In this finale of a three-piece set, we explore a potential trade for the San Diego Padres to improve in several key areas.
The 2020 Major League Baseball offseason is underway, and A.J. Preller and the San Diego Padres likely have more work to do.
However, nothing stays the same as inevitable change, and expiring contracts, age, and changing contract value make the job of general manager a never-ending one.
As we’ve explored, the traditional two-team trade often works well, but sometimes teams simply can’t find common ground.
As the front office contemplates its offseason to-do list, this third and final installment will now shed light on three three-team trades that could make the Padres better. Each trade centers around maximizing the work already done to improve the roster, valuing cost-effective decision-making that can lengthen the championship window, and keeping the farm intact. Each is made with a “win-win” mentality. Each may need minor pieces to consummate a match, but in general, each team involved becomes better due to them.
TRADE #3: Midwest Make-Over
Here’s The Deal:
In short, the Royals get Hosmer, a huge win for the club’s new ownership, a couple of flexible pieces with hit tools, and potential back of the pen arm. A Schwarber extension becomes a legitimate option in Kansas City. The Cubs cash in some star power and name recognition for youth and salary flexibility. The Padres get an ace, an All-Star caliber catcher, and a proven middle infield asset who has yet to touch his ceiling. As with previous deals, each team gives up a lot but gets a lot in return.
The Padres’ angle? Contreras, extracted from a position of depth for the Cubs, brings top-shelf talent offensively and defensively to San Diego in lieu of any potential Luis Campusano limbo, allowing Austin Nola to be a wildcard all over the diamond as they share the catching position and the theoretical DH. Darvish gives the Padres a dominant front of the rotation arm to pair with Dinelson Lamet and Mike Clevinger. Mondesi, a consistent American League leader in triples and steals, brings Gold Glove-caliber defense to the keystone, and in case Fernando Tatis, Jr. would be injured, he’s a more than competent shortstop. With CJ Abrams moving up the ranks more quickly than expected, he can be a depth piece, both at the middle infield positions and centerfield. Wil Myers potentially moves back to first in this scenario. The many options for free-agent first basemen and corner outfielders in the suddenly reasonable market fill out the lineup card.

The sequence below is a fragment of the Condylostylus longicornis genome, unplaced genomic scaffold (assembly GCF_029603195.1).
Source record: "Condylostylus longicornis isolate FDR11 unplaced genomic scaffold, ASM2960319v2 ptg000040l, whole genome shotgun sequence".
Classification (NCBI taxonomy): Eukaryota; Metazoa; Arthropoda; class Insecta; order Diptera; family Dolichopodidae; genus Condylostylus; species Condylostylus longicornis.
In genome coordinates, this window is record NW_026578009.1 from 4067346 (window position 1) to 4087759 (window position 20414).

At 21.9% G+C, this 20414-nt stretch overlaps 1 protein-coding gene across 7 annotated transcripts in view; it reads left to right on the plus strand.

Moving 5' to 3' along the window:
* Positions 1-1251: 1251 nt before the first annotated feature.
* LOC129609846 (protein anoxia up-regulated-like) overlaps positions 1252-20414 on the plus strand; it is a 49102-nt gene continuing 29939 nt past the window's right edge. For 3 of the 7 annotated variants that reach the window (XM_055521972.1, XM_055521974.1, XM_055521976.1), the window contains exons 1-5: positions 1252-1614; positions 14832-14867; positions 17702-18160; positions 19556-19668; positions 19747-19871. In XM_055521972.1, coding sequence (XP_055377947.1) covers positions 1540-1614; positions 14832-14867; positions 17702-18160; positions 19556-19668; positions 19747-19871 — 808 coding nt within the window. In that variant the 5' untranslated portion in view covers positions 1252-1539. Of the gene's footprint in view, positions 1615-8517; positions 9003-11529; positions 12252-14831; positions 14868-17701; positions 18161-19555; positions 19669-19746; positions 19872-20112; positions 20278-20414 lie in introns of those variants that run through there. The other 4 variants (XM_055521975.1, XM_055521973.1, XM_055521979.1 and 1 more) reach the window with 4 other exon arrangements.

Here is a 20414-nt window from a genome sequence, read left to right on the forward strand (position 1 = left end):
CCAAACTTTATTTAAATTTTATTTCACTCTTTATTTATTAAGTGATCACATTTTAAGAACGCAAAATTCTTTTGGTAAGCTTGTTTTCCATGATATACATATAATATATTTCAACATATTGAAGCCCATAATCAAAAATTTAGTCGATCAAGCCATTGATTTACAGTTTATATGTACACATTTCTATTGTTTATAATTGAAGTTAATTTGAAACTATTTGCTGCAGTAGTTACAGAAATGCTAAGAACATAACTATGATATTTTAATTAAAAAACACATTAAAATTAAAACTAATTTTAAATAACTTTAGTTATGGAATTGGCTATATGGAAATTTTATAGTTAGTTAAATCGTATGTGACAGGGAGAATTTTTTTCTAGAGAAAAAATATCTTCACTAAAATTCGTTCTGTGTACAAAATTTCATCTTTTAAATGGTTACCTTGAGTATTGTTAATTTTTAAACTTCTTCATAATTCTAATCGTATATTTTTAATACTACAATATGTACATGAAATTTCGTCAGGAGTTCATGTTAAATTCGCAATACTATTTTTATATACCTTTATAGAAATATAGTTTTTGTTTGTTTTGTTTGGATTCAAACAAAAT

Imagine a lineup of Tatis, Jr., Grisham, Machado, Contreras, Myers, Mondesi, Nola as a designated hitter with maybe Pham and a free agent in the corners. Maybe Jorge Ona takes a spot. Maybe it’s a dream scenario of adding Michael Brantley with loose purse strings, or maybe it’s Joc Pedersen moving down the 405. Maybe it’s consistent winner, Carlos Santana, with his switch-hitting, filthy first base/DH profile production. His age limits his contract term and number. But, if we’re looking for better bang per buck, then bringing back Mitch Moreland on an even more friendly term, a versatile Brad Miller, and/or a Josh Reddick seems appropriate. Imagine a rotation with Darvish, Lamet, Clevinger, Davies, and Paddack.
The Cubs get younger, cheaper, and add two high-value targets. The Royals add a worthy captain from the good ‘ole days at a position of need as well as left-handed offense and versatility. The Padres gain an even greater chance at glory.
When players are maximized to the best performance and health, all three deals yield a better 2021 team with minimal cost differential. As mentioned in the first deal, some minor pieces may need to be adjusted, but in concept, each team in each deal comes away with a stronger club. Which deal would be best? If any deal occurs, chances are A.J. Preller and the Padres’ front office are way ahead of the guessing game, working to heist a Tatis Jr., Cronenworth, Grisham, or Paddack from some unsuspecting organization. But, the work remains unfinished until a gleaming trophy rests in San Diego, California, USA.